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THE SHOWER OF PEARLS.
THE BETTER LAND.
"I HEAR thee speak of a better land; Thou callest its children a happy band: Mother! O where is that radiant shore? May we not seek it and weep no more? Is it where the flower of the orange blows, And the fire-flies dance through the myrtle boughs ?"
"Not there, not there, my child!"
"Is it where the feathery palm-trees rise,
And strange, bright birds, on their starry wings, Bear the rich hues of all glorious things?" "Not there, not there, my child!"
"Is it far away in some region old, Where the rivers wander o'er sands of gold, Where the burning rays of the ruby shine, And the diamond lights up the secret mine, And the pearl gleams forth from the coral strand! Is it there, sweet mother! that better land?" "Not there, not there, my child?”
Eye hath not seen it, my gentle boy! Ear hath not heard its deep songs of joy ; Dreams cannot picture a world so fair; Sorrow and death may not enter there; Time doth not breathe on its fadeless bloom :For beyond the clouds, and beyond the tomb, It is there, it is there, my child !” HEMANS.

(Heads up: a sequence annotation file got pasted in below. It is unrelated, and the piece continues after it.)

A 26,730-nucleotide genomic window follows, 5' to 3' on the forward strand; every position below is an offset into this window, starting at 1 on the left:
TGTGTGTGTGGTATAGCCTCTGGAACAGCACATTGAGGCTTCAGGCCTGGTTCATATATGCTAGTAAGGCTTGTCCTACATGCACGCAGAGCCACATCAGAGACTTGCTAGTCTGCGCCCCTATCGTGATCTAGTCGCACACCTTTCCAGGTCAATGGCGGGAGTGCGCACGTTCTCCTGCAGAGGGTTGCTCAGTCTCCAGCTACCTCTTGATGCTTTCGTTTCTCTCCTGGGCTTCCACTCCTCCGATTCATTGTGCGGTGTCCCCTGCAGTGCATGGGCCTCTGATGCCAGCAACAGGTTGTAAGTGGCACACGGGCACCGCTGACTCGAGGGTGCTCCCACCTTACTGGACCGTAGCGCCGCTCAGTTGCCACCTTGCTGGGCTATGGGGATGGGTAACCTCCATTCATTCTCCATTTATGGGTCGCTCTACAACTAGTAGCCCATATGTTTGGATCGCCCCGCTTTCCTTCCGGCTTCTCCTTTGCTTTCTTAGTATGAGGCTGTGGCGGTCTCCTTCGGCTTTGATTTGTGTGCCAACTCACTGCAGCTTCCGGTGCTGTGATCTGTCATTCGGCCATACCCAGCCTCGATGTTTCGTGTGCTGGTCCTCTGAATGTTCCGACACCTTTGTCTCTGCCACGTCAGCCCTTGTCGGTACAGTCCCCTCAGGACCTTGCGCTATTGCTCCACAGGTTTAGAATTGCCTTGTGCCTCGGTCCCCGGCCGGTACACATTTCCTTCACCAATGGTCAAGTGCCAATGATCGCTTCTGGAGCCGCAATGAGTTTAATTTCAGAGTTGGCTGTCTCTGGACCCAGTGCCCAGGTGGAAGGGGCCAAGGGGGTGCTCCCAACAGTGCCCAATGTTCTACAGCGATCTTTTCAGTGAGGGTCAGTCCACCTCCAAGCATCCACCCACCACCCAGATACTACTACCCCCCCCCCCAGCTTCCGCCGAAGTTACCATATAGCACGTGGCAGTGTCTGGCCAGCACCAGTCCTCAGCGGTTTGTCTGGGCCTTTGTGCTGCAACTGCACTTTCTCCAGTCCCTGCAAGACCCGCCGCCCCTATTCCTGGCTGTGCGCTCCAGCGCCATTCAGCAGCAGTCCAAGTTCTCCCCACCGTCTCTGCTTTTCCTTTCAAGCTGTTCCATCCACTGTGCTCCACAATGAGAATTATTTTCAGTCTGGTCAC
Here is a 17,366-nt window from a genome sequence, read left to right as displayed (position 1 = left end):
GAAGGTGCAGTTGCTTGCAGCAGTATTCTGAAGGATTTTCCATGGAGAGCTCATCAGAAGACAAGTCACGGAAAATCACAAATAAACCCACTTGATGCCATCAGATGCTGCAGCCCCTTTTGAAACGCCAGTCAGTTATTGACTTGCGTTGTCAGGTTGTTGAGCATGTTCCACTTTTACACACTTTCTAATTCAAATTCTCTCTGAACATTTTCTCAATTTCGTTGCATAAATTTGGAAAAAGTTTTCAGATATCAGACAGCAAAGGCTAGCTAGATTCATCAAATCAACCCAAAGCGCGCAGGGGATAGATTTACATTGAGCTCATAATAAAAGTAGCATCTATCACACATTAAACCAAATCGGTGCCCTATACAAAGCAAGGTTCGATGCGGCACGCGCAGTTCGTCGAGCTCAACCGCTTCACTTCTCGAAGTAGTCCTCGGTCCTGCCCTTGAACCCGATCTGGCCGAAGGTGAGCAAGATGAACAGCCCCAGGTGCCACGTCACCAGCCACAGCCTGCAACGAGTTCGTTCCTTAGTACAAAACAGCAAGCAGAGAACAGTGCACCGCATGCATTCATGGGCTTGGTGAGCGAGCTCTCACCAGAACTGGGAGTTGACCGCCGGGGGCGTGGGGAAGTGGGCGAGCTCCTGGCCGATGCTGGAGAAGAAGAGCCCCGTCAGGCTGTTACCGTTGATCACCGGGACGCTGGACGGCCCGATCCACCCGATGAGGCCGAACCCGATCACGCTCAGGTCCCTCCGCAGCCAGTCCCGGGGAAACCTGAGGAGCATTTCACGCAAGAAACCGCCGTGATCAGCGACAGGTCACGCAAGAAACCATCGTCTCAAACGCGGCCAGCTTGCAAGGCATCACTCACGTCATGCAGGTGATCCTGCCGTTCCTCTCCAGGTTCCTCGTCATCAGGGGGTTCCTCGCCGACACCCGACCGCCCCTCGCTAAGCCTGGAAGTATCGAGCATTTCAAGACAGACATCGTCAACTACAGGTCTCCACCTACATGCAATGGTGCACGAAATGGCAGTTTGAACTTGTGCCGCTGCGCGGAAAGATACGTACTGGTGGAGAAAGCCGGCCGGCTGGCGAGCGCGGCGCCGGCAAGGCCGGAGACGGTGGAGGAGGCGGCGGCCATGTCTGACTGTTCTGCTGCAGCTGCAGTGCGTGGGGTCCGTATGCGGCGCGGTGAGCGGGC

THE REAPER AND THE FLOWERS.
THERE is a reaper, whose name is Death,
He reaps the bearded grain at a breath,
"Shall I have nought that is fair?" saith he; "Have nought but the bearded grain? Though the breath of these flowers is sweet
I will give them all back again."
He gazed at the flowers with tearful eyes,
It was for the Lord of Paradise
He bound them in his sheaves.
"My Lord hath need of these flowerets gay," The reaper said and smiled;
"Dear tokens of the earth are they, Where once he was a child.
They shall all bloom in fields of light,
And saints, upon their garments white,
And the mother gave, in tears and pain,
She knew she should find them all again
O! not in cruelty, not in wrath,
A MOTHER'S LOVE.
HAST thou sounded the depths of yonder sea,
Then mayest thou mete out a mother's love.
Hast thou talked with the blessed of leading on To the throne of God some wandering son? Hast thou witnessed the angels' bright employ? Then mayest thou speak of a mother's joy.
Evening and morn hast thou watched the bee Go forth on her errands of industry?
The bee for herself hath gathered and toiled, But the mother's cares are all for her child.
Hast thou gone with the traveller thought afar,
There is not a grand inspiring thought,
And ever since earth began, that look
There are teachings on earth, and sky, and air,